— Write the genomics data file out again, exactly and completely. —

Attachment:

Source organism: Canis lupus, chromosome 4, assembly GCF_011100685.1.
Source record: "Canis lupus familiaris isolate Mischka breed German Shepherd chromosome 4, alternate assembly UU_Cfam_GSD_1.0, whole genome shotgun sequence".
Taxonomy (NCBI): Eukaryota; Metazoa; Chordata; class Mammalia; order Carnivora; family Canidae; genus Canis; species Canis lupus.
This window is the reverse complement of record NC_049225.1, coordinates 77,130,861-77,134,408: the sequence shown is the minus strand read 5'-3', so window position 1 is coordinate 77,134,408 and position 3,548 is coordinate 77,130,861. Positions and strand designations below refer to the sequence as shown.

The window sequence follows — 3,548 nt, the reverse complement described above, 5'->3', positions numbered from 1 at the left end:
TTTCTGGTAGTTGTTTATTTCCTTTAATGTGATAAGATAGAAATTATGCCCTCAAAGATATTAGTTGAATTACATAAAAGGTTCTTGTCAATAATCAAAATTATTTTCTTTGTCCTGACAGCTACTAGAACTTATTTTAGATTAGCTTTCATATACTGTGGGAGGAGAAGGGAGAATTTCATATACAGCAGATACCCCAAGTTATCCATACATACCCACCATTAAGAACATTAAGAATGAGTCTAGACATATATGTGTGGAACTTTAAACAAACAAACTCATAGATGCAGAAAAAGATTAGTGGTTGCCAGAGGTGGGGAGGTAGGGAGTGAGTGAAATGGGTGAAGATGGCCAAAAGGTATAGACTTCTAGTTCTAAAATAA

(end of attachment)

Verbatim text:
Source organism: Canis lupus, chromosome 4, assembly GCF_011100685.1.
Source record: "Canis lupus familiaris isolate Mischka breed German Shepherd chromosome 4, alternate assembly UU_Cfam_GSD_1.0, whole genome shotgun sequence".
Taxonomy (NCBI): Eukaryota; Metazoa; Chordata; class Mammalia; order Carnivora; family Canidae; genus Canis; species Canis lupus.
This window is the reverse complement of record NC_049225.1, coordinates 77,130,861-77,134,408: the sequence shown is the minus strand read 5'-3', so window position 1 is coordinate 77,134,408 and position 3,548 is coordinate 77,130,861. Positions and strand designations below refer to the sequence as shown.

The window sequence follows — 3,548 nt, the reverse complement described above, 5'->3', positions numbered from 1 at the left end:
TTTCTGGTAGTTGTTTATTTCCTTTAATGTGATAAGATAGAAATTATGCCCTCAAAGATATTAGTTGAATTACATAAAAGGTTCTTGTCAATAATCAAAATTATTTTCTTTGTCCTGACAGCTACTAGAACTTATTTTAGATTAGCTTTCATATACTGTGGGAGGAGAAGGGAGAATTTCATATACAGCAGATACCCCAAGTTATCCATACATACCCACCATTAAGAACATTAAGAATGAGTCTAGACATATATGTGTGGAACTTTAAACAAACAAACTCATAGATGCAGAAAAAGATTAGTGGTTGCCAGAGGTGGGGAGGTAGGGAGTGAGTGAAATGGGTGAAGATGGCCAAAAGGTATAGACTTCTAGTTCTAAAATAA